TRALAC - Trade Law Centre

Aggregate Bilateral Trade between AGOA Countries and the United States

Total two-way trade (AGOA and non-AGOA) between Sub-Saharan African countries and the United States has grown significantly since the inception of AGOA. African goods exports to the US far exceed imports from the US resulting in a trade balance in favor of African countries. However, AGOA beneficiary countries' trade surplus has been declining, mainly as a result of lower oil prices and export volumes in this sector, which accounts for the bulk of African exports to the United States. Combined two-way goods trade in 2015 was valued at $36 billion (2014: $50 billion, 2013: $61 billion, 2012: $66 billion).    


Combined two-way trade between the United States and AGOA-eligible Sub-Saharan African (SSA) countries has doubled between 2001 and 2014. Peak trade flows were recorded in 2008, valued at almost $100 billion. The global financial crisis subsequently resulted in a significant contraction in SSA’s exports to the United States although the period since then has initially seen a gradual recovery in trade flows, before declining again after 2011. In 2014, two-way trade was worth $50 billion, and eligible AGOA countries' trade surplus with the United States had declined to a mere $2 billion. 

SSA exports to the US have consistently exceeded imports resulting in a significant trade surplus in favour of African countries overall; however this surplus has declined and is now very small (2014). SSA's largest exporter by value has traditionally been Nigeria which accounts for 32% (in 2013) of combined exports to the US based on exports from all AGOA beneficiaries in 2013. Angola and South Africa each account for a further 24% of the combined total (2013).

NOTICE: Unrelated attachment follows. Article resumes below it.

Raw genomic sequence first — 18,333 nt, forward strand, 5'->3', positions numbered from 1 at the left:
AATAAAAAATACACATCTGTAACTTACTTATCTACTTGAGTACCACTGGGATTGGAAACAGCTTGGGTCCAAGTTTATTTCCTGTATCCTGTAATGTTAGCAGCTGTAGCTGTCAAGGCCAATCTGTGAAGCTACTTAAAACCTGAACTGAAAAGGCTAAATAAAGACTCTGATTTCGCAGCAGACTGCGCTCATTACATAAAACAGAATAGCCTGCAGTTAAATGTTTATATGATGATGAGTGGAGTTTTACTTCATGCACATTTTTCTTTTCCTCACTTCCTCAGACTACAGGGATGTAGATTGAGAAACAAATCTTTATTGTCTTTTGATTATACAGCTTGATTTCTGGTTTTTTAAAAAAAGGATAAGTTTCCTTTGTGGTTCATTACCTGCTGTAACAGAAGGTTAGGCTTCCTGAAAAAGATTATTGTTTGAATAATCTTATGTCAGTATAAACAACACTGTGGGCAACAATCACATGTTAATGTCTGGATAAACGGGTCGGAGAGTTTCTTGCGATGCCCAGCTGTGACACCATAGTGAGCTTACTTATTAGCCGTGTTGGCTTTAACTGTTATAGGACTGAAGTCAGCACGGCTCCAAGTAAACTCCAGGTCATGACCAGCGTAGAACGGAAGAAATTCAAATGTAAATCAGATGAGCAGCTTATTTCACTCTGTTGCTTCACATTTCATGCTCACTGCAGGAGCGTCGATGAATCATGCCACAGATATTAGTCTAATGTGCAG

A note on the data: 

Domestic exports” (as used in the table alongside and in the  US-African countries' individual bilateral profiles) measures goods that are grown, produced, or manufactured in the United States, and commodities of foreign origin that have been changed in the United States. Goods may be changed in a US FTZ, from the form in which they were imported, or they may be enhanced in value or improved in condition by further processing or manufacturing in the United States.

This value differs from "total exports” which measures the total physical movement of goods out of the United States to foreign countries whether such goods are exported from within the US customs territory or from a Customs and Border Protection (Customs) bonded warehouse or a US Foreign Trade Zone (FTZ).